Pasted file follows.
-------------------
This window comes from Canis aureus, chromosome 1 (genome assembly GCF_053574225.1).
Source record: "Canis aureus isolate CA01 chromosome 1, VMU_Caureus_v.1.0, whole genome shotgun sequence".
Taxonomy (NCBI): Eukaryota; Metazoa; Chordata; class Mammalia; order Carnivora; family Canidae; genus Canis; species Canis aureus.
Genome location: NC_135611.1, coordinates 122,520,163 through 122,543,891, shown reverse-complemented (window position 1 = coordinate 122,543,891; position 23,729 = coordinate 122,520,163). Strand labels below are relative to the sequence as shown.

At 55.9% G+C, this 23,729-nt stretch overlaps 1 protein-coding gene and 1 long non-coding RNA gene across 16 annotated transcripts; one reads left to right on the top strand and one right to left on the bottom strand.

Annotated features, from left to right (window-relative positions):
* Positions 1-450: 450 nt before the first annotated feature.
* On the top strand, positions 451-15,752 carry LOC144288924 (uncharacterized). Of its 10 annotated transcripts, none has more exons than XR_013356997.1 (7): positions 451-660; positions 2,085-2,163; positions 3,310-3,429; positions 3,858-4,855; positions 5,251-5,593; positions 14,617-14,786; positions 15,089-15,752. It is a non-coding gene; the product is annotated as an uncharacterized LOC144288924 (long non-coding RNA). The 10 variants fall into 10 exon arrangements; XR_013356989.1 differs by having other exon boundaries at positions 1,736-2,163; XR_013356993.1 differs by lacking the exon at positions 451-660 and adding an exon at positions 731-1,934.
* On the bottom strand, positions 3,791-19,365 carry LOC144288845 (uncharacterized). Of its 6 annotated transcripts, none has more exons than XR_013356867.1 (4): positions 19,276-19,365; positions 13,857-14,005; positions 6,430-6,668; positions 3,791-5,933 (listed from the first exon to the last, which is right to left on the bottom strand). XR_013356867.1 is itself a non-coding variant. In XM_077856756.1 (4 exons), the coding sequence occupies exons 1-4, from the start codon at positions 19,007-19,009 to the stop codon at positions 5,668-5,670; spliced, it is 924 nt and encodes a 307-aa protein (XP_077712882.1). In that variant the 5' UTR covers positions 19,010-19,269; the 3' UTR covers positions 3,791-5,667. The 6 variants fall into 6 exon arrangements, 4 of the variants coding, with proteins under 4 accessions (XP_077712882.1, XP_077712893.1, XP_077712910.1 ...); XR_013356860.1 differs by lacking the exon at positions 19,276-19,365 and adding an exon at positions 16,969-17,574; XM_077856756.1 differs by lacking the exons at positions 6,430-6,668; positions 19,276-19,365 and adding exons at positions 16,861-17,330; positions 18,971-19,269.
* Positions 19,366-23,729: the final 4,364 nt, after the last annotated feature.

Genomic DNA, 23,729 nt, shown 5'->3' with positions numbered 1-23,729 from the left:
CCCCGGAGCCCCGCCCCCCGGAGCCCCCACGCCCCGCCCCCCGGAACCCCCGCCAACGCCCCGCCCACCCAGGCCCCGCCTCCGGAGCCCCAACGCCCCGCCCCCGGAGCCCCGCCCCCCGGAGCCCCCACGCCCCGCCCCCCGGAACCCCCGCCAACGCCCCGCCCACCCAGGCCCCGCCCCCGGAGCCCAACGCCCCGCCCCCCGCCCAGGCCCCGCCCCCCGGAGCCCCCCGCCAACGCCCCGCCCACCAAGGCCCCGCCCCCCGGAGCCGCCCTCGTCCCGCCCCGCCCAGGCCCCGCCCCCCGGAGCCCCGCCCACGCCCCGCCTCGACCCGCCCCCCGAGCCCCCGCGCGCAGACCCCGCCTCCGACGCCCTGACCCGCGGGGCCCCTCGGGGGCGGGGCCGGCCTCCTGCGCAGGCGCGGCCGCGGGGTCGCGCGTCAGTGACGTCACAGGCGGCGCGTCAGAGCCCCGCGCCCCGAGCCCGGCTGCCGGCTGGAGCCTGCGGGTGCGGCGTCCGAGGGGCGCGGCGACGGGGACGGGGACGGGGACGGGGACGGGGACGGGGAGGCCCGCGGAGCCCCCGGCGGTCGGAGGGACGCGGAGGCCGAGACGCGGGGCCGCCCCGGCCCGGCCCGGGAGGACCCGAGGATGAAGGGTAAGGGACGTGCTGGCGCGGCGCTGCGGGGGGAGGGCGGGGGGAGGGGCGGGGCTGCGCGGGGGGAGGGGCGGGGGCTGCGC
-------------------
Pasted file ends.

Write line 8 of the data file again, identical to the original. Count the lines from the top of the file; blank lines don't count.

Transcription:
* On the top strand, positions 451-15,752 carry LOC144288924 (uncharacterized). Of its 10 annotated transcripts, none has more exons than XR_013356997.1 (7): positions 451-660; positions 2,085-2,163; positions 3,310-3,429; positions 3,858-4,855; positions 5,251-5,593; positions 14,617-14,786; positions 15,089-15,752. It is a non-coding gene; the product is annotated as an uncharacterized LOC144288924 (long non-coding RNA). The 10 variants fall into 10 exon arrangements; XR_013356989.1 differs by having other exon boundaries at positions 1,736-2,163; XR_013356993.1 differs by lacking the exon at positions 451-660 and adding an exon at positions 731-1,934.